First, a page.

People were struck by a photo of this single dad. So they found him and gave him $191,000.

My faith in humanity is officially restored.

Meet Abdul Haleem al-Kader. He's been supporting this family by selling pens for the past three years.

Can't argue with that. Images via Al Jazeera English/Facebook.


Now, thanks to the kindness of strangers (and a single tweet), his life of selling pens on the streets of Lebanon may be over.

When Gissur Simonarson tweeted a photo of him selling pens in Beirut as he carried his sleeping 9-year-old daughter, it spread like wildfire.


Touched by the father's dedication, an online hunt to find al-Kader began. Conflict News took to Twitter using #GetPens and @Get_Pens to find him.



Thanks to the power of the Internet, they were able to find him and share even more of his story with the world.

Abdul Haleem al-Kader is a Syrian refugee and single father. Unable to find employment, he began selling pens to provide food for his children.

He left his war-torn country to create a new life for his family in Lebanon. Then, after some time in Beirut, his wife left him with their two children — ages 5 and 9 — after he refused to go back to Syria.

Moved by the story of the hardworking, single father refugee, Simonarson created an Indiegogo campaign to raise money for al-Kader and his family.

An empathetic public helped reach the initial goal of $5,000 in 30 minutes. When the fundraiser ended, over $191,000 had been raised. To put this in perspective: He made about $35 on a good day from selling pens.

Simonarson is teaming up with UNICEF to get the money to al-Kader and his family, as well as make sure they remain safe amid all the media attention.

The success of the #BuyPens campaign shows just how relatable his determination and love for his children are.

The campaign's success serves as a reminder of our common humanity. While most of us have not had to leave our home due to civil war, many of us know (or are) people working hard for a better life. His resiliency and dedication struck a chord with people around the world because the desire to do anything possible to help our loved ones is truly universal.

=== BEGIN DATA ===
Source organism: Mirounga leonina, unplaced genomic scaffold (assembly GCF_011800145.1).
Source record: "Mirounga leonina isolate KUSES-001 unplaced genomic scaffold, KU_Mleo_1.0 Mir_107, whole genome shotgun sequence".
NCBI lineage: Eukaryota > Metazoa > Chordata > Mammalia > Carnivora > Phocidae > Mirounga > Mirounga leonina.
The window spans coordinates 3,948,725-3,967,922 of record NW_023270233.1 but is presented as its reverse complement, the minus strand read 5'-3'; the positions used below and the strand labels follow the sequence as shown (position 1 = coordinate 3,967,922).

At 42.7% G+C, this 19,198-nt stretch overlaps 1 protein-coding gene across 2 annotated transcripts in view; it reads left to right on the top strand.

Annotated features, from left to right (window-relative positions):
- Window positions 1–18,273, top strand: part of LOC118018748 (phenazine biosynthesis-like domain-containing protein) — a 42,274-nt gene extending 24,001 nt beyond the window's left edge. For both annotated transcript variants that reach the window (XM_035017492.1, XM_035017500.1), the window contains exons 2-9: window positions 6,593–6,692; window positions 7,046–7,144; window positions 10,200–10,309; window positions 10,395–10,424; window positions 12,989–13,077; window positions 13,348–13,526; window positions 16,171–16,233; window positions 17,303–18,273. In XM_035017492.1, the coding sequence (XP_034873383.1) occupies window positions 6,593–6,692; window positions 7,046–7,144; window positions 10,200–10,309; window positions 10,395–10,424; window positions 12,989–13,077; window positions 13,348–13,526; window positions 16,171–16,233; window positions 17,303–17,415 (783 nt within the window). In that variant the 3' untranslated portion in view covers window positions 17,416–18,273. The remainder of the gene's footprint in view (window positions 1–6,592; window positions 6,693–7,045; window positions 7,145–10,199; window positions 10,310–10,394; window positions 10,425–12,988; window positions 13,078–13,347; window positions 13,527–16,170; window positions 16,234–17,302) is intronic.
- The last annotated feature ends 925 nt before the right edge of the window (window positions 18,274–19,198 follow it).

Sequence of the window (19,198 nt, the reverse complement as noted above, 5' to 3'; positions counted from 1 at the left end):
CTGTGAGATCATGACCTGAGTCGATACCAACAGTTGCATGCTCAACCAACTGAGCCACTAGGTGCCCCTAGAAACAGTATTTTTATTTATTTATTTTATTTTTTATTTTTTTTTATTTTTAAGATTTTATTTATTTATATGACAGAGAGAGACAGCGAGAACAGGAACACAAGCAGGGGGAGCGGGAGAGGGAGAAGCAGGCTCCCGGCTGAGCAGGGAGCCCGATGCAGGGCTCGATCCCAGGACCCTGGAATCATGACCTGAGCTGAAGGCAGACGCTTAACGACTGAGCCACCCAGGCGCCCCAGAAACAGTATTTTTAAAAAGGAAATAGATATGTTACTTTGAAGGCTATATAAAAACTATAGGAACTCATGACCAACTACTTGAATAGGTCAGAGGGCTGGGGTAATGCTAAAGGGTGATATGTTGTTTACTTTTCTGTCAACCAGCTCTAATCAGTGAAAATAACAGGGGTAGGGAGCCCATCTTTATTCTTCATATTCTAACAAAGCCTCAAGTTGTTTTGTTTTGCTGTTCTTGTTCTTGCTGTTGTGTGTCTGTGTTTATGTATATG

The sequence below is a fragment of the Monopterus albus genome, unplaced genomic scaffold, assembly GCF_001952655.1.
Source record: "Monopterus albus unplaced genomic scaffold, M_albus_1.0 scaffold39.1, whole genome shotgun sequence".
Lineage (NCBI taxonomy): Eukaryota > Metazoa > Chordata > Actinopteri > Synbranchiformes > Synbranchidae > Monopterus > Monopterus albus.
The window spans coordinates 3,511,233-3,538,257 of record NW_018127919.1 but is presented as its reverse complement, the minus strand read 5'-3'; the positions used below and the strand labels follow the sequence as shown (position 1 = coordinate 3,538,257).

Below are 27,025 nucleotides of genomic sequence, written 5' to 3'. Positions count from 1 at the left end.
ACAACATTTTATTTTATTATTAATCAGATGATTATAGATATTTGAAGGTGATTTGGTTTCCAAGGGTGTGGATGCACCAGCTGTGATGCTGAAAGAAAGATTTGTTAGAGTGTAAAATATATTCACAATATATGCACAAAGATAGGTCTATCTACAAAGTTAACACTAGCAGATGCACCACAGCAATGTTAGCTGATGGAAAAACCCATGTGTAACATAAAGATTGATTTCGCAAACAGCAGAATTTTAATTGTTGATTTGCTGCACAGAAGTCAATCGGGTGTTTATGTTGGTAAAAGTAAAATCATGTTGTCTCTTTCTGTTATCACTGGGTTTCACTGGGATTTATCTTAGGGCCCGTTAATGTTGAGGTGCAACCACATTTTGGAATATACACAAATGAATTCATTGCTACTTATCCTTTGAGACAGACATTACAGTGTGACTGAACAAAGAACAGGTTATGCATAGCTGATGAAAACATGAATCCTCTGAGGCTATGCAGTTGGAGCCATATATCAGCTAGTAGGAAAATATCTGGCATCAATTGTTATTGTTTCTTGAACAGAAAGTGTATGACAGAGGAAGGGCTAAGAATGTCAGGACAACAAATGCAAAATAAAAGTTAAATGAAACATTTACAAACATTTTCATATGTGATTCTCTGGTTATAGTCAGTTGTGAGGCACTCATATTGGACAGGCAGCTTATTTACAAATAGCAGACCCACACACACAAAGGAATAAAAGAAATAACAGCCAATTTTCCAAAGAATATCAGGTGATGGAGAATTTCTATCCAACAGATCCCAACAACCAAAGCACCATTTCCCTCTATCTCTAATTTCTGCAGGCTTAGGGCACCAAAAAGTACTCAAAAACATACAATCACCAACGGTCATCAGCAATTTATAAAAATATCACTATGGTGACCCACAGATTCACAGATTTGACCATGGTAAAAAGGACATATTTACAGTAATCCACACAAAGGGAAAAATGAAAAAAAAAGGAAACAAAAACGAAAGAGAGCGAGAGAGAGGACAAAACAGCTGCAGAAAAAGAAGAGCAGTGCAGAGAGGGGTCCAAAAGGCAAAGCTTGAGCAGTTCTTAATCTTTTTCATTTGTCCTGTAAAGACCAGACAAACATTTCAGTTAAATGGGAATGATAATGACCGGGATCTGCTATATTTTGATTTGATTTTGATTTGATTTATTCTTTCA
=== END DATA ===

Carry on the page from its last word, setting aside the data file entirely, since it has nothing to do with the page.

To make this story even sweeter, al-Kader wants to pay the kindness forward to help other Syrian refugees.

In an interview with Al Jazeera, he said: "I hope this campaign grows to help all Syrians. I hope other Syrians get a campaign the way I got a campaign, and people can see the conditions they are in."

If you want to contribute to the campaign, visit the Indiegogo page here.

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Disney has come under fire for problematic portrayals of non-white and non-western cultures in many of its older movies. They aren't the only one, of course, but since their movies are an iconic part of most American kids' childhoods, Disney's messaging holds a lot of power.

Fortunately, that power can be used for good, and Disney can serve as an example to other companies if they learn from their mistakes, account for their misdeeds, and do the right thing going forward. Without getting too many hopes up, it appears that the entertainment giant may have actually done just that with the new Frozen II film.